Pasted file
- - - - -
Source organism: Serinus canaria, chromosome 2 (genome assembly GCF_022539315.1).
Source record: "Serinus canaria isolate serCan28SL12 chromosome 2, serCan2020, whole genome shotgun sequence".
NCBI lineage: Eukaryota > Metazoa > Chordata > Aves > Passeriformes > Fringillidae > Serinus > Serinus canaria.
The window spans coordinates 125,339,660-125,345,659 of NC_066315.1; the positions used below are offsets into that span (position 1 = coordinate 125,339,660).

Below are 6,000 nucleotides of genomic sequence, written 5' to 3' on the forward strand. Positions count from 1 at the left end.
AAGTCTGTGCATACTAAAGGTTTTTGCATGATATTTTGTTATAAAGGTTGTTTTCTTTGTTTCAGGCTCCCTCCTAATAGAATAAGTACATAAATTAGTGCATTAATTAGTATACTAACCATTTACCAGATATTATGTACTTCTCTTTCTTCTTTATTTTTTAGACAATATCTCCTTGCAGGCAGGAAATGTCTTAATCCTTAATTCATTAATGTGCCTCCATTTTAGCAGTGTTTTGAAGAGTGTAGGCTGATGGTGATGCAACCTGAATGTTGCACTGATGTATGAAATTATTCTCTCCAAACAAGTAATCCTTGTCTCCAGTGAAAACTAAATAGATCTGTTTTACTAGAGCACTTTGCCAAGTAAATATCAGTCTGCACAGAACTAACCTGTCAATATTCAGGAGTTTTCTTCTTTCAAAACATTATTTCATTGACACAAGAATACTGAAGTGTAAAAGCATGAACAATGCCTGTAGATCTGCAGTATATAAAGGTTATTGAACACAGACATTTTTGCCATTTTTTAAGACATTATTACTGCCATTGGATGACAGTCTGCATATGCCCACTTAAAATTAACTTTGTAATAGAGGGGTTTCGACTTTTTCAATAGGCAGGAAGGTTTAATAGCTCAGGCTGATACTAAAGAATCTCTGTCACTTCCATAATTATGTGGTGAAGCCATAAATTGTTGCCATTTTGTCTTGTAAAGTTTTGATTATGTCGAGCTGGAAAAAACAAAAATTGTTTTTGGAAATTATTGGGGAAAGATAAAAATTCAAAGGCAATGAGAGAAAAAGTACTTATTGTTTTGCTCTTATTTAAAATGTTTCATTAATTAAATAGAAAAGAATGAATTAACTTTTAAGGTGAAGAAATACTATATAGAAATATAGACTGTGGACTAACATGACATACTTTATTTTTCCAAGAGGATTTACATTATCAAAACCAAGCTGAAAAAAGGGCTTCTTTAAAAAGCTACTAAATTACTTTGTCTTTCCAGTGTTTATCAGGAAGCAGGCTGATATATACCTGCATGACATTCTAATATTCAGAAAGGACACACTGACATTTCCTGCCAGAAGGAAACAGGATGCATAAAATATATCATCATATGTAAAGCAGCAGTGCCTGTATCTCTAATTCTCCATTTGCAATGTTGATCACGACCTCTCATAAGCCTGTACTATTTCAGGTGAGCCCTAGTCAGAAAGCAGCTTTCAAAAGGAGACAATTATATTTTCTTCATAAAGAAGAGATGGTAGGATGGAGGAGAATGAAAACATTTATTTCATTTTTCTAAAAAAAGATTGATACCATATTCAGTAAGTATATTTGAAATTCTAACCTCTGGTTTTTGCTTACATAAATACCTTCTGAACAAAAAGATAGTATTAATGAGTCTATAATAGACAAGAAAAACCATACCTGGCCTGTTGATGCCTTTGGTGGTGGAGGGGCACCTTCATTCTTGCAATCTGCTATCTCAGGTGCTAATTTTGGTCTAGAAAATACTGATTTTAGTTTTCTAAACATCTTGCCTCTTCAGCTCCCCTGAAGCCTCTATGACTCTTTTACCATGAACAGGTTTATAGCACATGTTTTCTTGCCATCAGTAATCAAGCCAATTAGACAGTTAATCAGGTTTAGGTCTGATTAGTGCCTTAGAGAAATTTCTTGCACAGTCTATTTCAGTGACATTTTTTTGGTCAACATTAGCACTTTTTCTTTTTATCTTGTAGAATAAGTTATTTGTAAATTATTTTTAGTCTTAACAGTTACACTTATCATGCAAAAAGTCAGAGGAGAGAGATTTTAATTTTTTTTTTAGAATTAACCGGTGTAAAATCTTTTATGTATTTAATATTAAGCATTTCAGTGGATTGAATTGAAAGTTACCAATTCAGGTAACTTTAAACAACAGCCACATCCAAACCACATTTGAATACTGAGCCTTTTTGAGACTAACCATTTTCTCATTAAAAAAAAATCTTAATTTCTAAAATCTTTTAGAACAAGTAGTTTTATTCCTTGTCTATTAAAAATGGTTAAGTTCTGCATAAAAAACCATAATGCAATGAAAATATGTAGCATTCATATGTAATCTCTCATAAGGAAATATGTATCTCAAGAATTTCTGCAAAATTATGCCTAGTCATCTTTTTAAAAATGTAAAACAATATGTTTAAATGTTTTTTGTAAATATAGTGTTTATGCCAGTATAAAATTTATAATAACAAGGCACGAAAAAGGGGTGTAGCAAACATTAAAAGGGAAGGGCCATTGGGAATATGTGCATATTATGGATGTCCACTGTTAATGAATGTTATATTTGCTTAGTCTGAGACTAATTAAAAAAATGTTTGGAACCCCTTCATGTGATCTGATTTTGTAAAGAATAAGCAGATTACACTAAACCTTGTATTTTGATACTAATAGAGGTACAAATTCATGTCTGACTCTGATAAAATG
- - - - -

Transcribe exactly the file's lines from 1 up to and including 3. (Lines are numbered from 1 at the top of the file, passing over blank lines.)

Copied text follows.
Source organism: Serinus canaria, chromosome 2 (genome assembly GCF_022539315.1).
Source record: "Serinus canaria isolate serCan28SL12 chromosome 2, serCan2020, whole genome shotgun sequence".
NCBI lineage: Eukaryota > Metazoa > Chordata > Aves > Passeriformes > Fringillidae > Serinus > Serinus canaria.